Lack of transparency and the absence of fair procurement practices is dissuading European companies from participating in Belt and Road Initiative (BRI) projects, according to a 16 January report published by the European Union Chamber of Commerce in China.
More than half of the 132 European firms surveyed said there is insufficient information available, and only 15% said they have managed to bid on BRI projects. Among the bidding companies, 65% learned about the projects through a partner or because they were directly approached by a Chinese participant.
The Belt and Road Initiative, announced by Chinese President Xi Jinping in 2013, aims to strengthen connectivity between Europe, Asia, and Africa through the building of infrastructure projects. The programme, dominated by Chinese players, has raised debt concerns in certain regions, with countries including Malaysia seeking to negotiate contracts.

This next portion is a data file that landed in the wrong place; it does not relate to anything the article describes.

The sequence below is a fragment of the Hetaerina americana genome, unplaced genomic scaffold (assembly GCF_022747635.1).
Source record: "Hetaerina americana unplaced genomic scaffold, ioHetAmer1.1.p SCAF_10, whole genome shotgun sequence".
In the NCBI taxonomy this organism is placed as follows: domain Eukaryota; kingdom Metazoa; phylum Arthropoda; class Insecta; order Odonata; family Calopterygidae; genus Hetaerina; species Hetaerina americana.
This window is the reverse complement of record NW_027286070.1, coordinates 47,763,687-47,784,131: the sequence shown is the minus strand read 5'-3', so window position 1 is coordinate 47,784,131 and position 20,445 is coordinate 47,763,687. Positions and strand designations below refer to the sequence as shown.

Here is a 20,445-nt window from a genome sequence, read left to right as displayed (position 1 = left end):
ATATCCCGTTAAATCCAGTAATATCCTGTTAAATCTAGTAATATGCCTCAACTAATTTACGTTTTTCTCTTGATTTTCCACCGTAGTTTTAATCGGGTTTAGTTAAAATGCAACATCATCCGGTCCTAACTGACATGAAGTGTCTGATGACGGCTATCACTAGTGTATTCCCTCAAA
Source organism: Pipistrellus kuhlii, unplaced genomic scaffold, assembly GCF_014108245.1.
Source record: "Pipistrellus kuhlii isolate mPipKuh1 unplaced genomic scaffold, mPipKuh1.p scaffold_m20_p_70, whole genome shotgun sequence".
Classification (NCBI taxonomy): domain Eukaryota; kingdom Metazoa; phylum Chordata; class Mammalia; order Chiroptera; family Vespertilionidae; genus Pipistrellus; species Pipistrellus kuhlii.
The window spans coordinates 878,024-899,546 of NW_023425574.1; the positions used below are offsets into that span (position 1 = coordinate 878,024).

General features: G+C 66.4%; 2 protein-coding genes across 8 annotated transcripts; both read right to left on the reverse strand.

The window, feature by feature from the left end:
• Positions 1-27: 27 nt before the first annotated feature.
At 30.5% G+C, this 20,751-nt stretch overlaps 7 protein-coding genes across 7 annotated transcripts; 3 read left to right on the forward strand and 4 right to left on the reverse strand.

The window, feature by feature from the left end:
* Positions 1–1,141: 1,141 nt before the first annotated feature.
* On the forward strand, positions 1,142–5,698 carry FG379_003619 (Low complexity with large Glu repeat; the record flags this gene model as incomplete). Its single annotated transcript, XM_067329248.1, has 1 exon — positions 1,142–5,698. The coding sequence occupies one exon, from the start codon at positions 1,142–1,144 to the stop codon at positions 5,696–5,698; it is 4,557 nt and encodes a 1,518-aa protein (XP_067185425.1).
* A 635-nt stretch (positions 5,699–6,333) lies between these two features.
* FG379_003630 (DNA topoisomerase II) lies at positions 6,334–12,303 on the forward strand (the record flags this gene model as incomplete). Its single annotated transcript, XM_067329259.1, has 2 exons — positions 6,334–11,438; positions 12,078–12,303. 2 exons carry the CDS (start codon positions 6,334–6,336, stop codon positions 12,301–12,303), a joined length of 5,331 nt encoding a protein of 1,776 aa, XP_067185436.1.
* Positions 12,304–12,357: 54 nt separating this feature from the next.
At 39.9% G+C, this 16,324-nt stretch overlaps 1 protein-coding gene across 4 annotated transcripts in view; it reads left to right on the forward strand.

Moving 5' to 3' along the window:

The European chamber report said that the initiative remains primarily funded by Chinese policy and commercial banks. Citing Moody’s data, the report said that the China Development Bank had lent USD 183bn to BRI-related projects by the end of 2017, while the Export-Import Bank of China had USD 118bn in outstanding loans to projects as of March 2018. According to data from the American Enterprise Institute, investment in BRI projects amounted to USD 340bn between 2014 and 2017.
BRI projects do not have access to financing from multilateral organizations due to their high environmental, feasibility, financial and transparency standards, the report said. Only 11% of projects that included a European player were backed by international organizations like the World Bank or the Beijing-based Asian Infrastructure Investment Bank.